Parsing the plot would be a fool’s errand. When we first meet Judd, he’s trapped in a prison in the Iraqi province of Assama, “a flat depression in the shape of a chicken.” How he came to be there, and whether he will escape his fate (“ganching,” a method of execution by which one is thrown out of a tower onto sharp stakes) is what drives the engine of the book. I will say that Judd ends up in Assama in the employ of a contractor called Resource Analysis and Technology (RAT), a subsidiary of Ultra Global Husbandry (UGH), engaging in various shenanigans involving the secret ingredient of an inexhaustible building substance, and covertly providing nuclear materials to the American-friendly local tribal chief. My favorite scene is one in which Judd and the director of RAT meet with the President of our United States. “Frowning or grinning, he spoke in that bourbon-and-branch baritone, renowned for his state of the union speeches, his justly famous jokes with journalists, his congratulatory messages to winners of the World Series, the Super Bowl, and the Westminster Dog Show. I felt the weight of the man’s magic.” While referring to the province variously as “Assara,” “Assoko” and “Asexual,” the unnamed President shoots baskets into a hoop hidden behind the Great Seal of the United States.
When writers of a certain age try rendering the Kids Of Today, often they run into trouble, dating themselves with incorrect slang and less than up-to-date cultural references. Kaufman avoids this by focusing on the things that the Kids Of Today have in common with the kids of any day: aimlessness about the future, sexual jealousy, problems getting along with their parents. Though it’s supposed to be 2003, the slang of the young characters’ speech is peppered with 1940’s-isms. (“Suddenly Miss Goody-Shoes had transmogrified before my eyes into Mistress Dolly Drop Drawers.”) But since the whole book is an absurdist funhouse it doesn’t feel at all out of place. A few anachronisms creep in, as when Judd is sent out to purchase a specialty porn movie and returns with a reel of film, purchased from a brick-and-mortar movie studio. Doesn’t Kaufman know that these days any young porn starlet worth her salt could run her entire empire without leaving her dorm room?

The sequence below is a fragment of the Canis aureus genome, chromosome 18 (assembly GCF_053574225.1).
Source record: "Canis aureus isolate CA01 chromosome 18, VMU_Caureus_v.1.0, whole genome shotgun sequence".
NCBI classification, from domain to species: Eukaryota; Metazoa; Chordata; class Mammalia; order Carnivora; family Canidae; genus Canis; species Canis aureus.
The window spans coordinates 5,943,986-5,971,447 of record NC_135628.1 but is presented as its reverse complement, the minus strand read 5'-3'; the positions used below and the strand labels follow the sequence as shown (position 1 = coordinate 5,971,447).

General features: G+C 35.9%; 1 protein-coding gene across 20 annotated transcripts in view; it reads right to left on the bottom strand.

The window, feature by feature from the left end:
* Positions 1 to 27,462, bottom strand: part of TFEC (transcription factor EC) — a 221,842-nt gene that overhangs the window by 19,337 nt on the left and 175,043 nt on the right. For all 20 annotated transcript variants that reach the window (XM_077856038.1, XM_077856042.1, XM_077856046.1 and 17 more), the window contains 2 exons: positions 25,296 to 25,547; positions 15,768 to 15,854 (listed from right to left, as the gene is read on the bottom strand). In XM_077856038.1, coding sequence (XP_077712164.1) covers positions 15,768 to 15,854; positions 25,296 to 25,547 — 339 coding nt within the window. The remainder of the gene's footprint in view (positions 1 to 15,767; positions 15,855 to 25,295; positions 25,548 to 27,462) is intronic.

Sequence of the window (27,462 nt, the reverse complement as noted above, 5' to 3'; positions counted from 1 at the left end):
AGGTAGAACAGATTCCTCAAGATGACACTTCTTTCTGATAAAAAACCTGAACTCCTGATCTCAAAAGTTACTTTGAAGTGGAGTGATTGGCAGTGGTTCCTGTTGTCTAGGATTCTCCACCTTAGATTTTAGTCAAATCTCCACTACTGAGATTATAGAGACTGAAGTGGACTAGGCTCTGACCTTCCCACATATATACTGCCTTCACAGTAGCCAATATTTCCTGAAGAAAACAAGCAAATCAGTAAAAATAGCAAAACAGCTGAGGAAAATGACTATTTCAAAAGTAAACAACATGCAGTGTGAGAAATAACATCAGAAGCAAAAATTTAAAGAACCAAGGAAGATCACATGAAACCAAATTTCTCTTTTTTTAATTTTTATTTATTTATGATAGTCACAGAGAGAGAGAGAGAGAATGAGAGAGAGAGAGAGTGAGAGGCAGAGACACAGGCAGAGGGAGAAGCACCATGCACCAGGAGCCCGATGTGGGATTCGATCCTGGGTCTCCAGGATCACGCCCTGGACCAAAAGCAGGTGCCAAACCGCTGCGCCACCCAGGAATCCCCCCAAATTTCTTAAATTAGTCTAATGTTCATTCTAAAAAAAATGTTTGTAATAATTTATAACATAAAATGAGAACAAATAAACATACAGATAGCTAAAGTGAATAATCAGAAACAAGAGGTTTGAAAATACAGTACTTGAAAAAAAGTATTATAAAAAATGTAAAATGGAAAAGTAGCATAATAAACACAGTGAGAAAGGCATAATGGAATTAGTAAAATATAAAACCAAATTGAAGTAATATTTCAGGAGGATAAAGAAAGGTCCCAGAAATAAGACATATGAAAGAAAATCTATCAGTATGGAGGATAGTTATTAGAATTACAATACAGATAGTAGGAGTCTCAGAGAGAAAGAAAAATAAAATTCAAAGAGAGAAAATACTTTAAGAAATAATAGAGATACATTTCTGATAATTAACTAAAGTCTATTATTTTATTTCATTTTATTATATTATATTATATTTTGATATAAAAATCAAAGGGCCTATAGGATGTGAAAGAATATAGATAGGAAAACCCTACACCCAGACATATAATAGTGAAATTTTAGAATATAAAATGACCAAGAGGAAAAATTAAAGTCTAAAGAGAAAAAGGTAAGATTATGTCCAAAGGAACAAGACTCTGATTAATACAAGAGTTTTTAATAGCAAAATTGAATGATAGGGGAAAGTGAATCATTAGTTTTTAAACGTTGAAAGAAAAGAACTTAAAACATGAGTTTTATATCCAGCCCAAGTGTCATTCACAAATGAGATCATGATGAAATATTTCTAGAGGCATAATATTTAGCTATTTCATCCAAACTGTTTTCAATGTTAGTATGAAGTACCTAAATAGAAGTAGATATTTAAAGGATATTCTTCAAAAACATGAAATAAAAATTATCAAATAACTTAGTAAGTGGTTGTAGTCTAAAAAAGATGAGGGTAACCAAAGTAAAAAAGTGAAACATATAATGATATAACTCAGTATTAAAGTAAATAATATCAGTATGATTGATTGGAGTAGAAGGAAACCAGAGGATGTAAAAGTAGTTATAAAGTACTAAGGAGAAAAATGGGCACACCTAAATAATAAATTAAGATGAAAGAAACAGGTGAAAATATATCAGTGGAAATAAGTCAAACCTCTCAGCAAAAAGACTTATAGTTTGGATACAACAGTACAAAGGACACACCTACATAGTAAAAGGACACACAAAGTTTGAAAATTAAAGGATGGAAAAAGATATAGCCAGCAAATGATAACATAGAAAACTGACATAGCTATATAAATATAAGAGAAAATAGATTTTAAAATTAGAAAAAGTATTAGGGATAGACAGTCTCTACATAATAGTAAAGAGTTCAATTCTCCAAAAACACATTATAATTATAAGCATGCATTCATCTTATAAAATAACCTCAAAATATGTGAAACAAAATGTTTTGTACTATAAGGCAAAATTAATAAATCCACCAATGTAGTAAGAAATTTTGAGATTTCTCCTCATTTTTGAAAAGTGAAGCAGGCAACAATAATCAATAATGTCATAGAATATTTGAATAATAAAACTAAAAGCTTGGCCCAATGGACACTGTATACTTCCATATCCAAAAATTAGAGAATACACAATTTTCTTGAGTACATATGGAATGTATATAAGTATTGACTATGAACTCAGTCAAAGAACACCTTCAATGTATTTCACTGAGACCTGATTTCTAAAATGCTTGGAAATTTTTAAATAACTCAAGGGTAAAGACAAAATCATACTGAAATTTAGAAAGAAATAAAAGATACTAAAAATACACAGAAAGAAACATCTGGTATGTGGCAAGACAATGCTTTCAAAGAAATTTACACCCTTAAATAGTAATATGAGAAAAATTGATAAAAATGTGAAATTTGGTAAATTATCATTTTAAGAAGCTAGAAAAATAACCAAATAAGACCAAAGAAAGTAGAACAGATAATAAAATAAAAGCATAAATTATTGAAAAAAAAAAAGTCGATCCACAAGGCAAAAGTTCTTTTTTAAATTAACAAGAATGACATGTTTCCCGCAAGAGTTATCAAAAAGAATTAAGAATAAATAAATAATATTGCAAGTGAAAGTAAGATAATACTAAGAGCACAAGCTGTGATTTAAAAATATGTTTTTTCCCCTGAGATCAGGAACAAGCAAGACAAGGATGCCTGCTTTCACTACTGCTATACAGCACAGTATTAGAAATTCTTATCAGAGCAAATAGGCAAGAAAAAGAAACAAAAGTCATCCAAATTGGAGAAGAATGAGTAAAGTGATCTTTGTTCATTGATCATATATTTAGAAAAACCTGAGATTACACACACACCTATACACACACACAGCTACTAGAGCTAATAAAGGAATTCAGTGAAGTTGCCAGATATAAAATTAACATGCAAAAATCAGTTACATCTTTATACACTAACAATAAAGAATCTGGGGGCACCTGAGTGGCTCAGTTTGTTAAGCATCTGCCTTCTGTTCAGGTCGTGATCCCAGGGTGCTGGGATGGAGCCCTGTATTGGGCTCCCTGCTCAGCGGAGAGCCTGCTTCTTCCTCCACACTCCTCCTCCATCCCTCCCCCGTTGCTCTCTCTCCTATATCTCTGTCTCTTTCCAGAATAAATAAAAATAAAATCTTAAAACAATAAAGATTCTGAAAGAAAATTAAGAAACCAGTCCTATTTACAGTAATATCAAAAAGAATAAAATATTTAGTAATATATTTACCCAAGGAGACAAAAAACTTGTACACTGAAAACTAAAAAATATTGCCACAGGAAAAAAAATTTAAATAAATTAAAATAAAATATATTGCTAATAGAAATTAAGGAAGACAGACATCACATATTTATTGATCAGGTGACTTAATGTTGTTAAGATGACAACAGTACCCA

Which brings me to the other problem. Kaufman seems to have a notion, shared by Tom Wolfe (as displayed in Wolfe’s recent college campus novel I Am Charlotte Simmons) that all young women of the 21st century are routinely expected to have sex with anyone, at any time, at the slightest provocation. Three major characters in Bowl Of Cherries are girls in their late teens/early twenties, and all three of them are prodigious sexual athletes, who spend most of their time allowing themselves to be groped and sullied by various unworthy male paws, without blinking an eye. (I mean come on, everyone knows that was the SIXTIES.) There’s something Hugh Hefner-esque in the portrayals of the girls which I could have done without. But I digress.
Quibbles aside, Kaufman is a hell of a writer. If the world is fair, Bowl Of Cherries will go down as one of the great satiric treatments of the current ongoing conflict. At different points I heard echoes of Catch-22, Dr. Strangelove, M*A*S*H, even in some weird way, Brecht’s Mother Courage and Her Children: in each case, a realistic portrayal of war doesn’t even begin to get to the root of it, you have to paint, in garish colors, the whole absurd cartoony circus that allows us to justify something as hideous as war. Kaufman is a veteran, both of actual combat and its Hollywood version. One thing he knows for sure is that you can’t stay Patriotic Drunk forever. At some point you sober up.